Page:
Embrace your surroundings. My friends think I’m bizarre for randomly walking around Manhattan, but I get inspired. I learn history. I meet interesting people and discover new places to hang – all from just embracing what New York City have to offer. Just take an afternoon, sit in a park and people watch. You will learn so much about your customer, about yourself as an innovator and about living life.
What is one strategy that has helped you grow your business? Please explain how.
Ask people what they hate about your company.
People telling me how great an idea or how happy they are with Beau Exchange does nothing for me. I always look to improve so after they tell me something positive about the company I ask, “So what do you hate about Beau Exchange?” That way I get great insight on what we need to work on from different perspectives.
What is one failure you had as an entrepreneur, and how did you overcome it?
We sponsored a charity event before even launching the platform that led to a big ordeal. Money was spent, people were invited and I realized later that we were trying to force our brand down people’s throats before we even existed to the public. So that left us having to answer the question “where is the website?” We had to constantly explain why we were delayed and really started fizzling before we even become buzz worthy. We learned that the product has to speak for itself and we should let whatever exposure we receive come as a blessing. We are trying to make sure the company doesn’t get ahead of itself and not grow too chaotically where we can’t enjoy the journey or handle the expansion.
What is one business idea that you’re willing to give away to our readers?
This is something that I thought of after the sad incident that perspired with the autistic child, Avonte Oquendo who was found dead earlier this year. There should be some type of electronic bracelet that every special needs child wears (especially if they do not have a school aid), which could track them via pings on the telephone poles. It’s something that could look cool, is durable, comfortable and effective with coordination with the government to support.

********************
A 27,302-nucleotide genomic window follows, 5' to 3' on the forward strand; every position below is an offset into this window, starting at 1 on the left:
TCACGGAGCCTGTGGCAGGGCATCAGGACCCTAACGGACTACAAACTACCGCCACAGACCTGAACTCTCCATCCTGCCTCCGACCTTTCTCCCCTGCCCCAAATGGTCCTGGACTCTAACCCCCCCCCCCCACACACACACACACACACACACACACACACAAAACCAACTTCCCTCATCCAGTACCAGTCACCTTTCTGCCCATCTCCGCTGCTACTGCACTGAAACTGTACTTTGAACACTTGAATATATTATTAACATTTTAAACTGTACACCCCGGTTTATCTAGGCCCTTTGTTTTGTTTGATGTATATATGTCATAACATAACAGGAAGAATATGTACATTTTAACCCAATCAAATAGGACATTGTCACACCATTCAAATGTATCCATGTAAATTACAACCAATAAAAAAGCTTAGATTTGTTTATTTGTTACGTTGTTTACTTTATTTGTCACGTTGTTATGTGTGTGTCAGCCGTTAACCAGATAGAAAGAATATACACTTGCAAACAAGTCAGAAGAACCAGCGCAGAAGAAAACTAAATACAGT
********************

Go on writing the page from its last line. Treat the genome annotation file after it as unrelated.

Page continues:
Tell us something about you that very few people know?
There are many things a bit odd about me, but one thing is apparently I snore a little. It’s very faint according to my boyfriend, but compared to his I’m practically silent.
What software and web services do you use?
Asana for project management.
Google Hangout and Helpout for conference calling and powwowing.
Olark, which is a great customer serve messaging system.
Email Me Form, which is really great for getting customer testimonials.
Mailchimp, which I married in 2008/2009 for anything email marketing related.
They easily connect people, which is something I enjoy experiencing. I like seeing others communicate, relate to and condole in each other.
What is the one book that you recommend our community should read and why?
The Design of Everyday Things by Donald A. Norman because as an entrepreneur or anyone else, you need to put yourself in the mindset of how our human existence is influenced by the things we create and vice versa. It is a really smart take on how we are affecting the continuity of societal make up, which is a huge deal and great responsibility to business owners, inventors and even tech entrepreneurs.
What people have influenced your thinking and might be of interest to others?
I was blessed to be acquainted with Stacy-Marie Ishmael from the Financial Times who gave me really impactful advice and got me off my behind and hustling harder than I ever did before. Our mentor Angela Benton of NewMe Accelerator, who has such insight about the tech industry and being a woman of color in the industry. Elizabeth Mwanga who founded Winning Diabetics is someone I’ve known for years and again has great advice as a business woman. Our ball buster, Atim Annette Oton from the Huffington Post who we could listen to for hours talking about the black community’s part in fashion, beauty and overall consumerism on a global scale. Liz Ngonzi is our tech godmother, who has hosted SXSW panels and did TED presentations, really stays on top of us to reach our fullest potential. Liz Bacelar, who founded Decoded Fashion thankfully stopped us from launching our poorly executed site before and really gave us the honesty we needed as a brand and a fashion tech company before anyone else.